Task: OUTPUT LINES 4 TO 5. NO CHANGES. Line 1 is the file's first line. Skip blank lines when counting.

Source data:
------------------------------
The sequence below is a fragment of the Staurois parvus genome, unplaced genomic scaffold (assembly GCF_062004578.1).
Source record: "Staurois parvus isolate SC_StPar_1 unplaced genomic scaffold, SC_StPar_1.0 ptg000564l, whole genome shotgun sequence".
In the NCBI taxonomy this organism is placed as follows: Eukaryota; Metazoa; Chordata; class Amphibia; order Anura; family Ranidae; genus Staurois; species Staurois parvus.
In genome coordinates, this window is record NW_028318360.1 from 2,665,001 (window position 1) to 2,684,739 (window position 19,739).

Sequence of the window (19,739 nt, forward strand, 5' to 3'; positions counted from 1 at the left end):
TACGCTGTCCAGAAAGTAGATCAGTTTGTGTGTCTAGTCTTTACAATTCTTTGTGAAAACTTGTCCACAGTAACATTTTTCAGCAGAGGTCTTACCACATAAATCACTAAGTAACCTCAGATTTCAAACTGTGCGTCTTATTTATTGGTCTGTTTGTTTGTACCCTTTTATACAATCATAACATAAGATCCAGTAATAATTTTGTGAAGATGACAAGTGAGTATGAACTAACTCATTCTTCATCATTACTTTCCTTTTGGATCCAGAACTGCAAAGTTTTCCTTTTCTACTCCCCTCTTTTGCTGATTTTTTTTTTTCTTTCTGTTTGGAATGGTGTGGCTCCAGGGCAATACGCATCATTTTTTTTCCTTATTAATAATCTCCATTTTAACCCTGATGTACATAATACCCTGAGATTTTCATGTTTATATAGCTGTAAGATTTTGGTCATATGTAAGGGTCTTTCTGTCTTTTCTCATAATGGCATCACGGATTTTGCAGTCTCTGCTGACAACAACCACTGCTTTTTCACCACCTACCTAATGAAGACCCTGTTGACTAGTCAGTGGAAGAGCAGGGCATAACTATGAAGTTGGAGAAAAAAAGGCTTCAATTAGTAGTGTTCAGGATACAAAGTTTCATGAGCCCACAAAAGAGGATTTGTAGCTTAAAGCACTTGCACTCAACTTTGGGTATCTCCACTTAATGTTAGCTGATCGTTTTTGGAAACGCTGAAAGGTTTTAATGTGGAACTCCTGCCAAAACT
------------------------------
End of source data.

In genome coordinates, this window is record NW_028318360.1 from 2,665,001 (window position 1) to 2,684,739 (window position 19,739).

Sequence of the window (19,739 nt, forward strand, 5' to 3'; positions counted from 1 at the left end):